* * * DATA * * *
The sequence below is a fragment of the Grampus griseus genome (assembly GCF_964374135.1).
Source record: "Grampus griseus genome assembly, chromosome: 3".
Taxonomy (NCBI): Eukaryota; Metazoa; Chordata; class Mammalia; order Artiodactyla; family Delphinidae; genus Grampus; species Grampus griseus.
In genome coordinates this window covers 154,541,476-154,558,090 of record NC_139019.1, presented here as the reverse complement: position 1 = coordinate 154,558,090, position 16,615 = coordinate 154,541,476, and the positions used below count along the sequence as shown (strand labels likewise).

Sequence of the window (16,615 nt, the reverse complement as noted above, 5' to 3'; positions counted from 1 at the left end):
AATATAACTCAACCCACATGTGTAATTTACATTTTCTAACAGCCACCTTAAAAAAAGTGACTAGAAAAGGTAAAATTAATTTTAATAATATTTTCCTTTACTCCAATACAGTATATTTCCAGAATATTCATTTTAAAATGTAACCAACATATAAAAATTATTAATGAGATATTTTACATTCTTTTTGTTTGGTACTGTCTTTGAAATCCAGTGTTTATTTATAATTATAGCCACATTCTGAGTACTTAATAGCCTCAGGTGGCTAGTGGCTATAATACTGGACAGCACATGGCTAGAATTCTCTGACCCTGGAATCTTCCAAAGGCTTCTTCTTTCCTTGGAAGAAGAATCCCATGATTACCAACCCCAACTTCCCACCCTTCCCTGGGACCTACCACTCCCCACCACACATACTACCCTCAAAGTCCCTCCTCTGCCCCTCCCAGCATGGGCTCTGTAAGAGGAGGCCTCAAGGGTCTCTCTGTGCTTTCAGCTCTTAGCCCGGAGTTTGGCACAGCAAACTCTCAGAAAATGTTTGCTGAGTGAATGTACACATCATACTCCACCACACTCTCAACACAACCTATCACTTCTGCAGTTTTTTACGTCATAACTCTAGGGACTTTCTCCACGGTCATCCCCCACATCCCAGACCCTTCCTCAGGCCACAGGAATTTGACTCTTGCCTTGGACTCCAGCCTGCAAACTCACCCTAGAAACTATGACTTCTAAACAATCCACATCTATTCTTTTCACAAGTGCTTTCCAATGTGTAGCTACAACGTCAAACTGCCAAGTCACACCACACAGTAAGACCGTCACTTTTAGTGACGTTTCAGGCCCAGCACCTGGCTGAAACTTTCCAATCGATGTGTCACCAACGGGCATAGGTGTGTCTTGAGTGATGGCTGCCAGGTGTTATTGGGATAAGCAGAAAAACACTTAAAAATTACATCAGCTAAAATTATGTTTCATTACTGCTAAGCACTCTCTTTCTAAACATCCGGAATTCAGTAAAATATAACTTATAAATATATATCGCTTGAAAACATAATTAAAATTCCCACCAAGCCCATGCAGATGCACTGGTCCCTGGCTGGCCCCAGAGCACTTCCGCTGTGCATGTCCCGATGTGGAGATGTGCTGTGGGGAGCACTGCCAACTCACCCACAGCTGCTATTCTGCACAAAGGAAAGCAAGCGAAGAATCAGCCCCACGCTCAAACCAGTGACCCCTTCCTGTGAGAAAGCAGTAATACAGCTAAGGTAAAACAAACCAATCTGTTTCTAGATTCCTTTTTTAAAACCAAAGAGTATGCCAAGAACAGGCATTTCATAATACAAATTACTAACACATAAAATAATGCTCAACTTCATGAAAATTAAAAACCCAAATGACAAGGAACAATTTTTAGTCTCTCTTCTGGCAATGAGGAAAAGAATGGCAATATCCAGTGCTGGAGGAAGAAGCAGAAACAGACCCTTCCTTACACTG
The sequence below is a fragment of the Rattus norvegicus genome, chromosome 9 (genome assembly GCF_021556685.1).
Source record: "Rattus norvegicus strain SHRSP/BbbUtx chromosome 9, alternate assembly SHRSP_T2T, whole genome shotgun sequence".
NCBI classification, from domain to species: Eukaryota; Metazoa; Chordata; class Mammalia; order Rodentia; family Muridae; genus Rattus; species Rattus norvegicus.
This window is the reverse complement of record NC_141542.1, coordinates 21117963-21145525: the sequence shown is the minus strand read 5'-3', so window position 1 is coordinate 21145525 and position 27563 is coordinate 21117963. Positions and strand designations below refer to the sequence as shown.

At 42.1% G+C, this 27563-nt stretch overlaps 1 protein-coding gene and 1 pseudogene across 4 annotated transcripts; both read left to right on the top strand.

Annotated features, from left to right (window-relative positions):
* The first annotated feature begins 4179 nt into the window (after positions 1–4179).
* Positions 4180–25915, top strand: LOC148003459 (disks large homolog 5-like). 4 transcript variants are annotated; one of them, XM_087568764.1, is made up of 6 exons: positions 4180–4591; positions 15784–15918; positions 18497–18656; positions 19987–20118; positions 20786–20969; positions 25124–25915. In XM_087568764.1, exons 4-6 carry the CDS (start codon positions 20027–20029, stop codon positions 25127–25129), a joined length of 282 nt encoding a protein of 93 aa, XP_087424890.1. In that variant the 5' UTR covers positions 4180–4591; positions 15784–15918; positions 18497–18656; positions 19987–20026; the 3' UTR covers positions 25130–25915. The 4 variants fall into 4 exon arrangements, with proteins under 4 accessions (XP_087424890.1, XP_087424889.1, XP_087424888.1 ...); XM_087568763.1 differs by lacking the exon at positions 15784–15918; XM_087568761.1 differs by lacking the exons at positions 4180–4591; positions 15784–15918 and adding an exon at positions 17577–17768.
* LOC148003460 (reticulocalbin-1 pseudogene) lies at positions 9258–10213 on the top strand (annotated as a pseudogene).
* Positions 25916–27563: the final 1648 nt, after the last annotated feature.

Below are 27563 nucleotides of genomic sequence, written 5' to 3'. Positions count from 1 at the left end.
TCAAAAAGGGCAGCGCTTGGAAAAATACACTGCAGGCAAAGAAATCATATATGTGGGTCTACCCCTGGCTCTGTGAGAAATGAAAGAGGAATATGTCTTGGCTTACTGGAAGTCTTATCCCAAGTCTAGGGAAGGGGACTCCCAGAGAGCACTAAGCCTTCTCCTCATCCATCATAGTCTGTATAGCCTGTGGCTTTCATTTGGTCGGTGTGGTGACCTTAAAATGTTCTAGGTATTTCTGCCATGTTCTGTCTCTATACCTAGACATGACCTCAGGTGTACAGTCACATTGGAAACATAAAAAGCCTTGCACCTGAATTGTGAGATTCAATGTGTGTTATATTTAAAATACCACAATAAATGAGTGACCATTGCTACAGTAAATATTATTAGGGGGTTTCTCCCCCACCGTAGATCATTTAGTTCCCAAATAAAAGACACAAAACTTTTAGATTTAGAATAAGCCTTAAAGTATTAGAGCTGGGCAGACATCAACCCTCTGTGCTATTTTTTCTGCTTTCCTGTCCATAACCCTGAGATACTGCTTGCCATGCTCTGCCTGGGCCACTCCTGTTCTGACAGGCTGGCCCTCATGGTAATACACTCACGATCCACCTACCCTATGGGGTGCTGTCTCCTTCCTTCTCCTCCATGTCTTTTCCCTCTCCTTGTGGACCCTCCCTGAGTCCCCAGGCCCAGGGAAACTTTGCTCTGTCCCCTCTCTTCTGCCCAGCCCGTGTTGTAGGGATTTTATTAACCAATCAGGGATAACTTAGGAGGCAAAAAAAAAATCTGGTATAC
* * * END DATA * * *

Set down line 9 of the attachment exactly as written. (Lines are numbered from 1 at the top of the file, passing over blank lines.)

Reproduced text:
NCBI classification, from domain to species: Eukaryota; Metazoa; Chordata; class Mammalia; order Rodentia; family Muridae; genus Rattus; species Rattus norvegicus.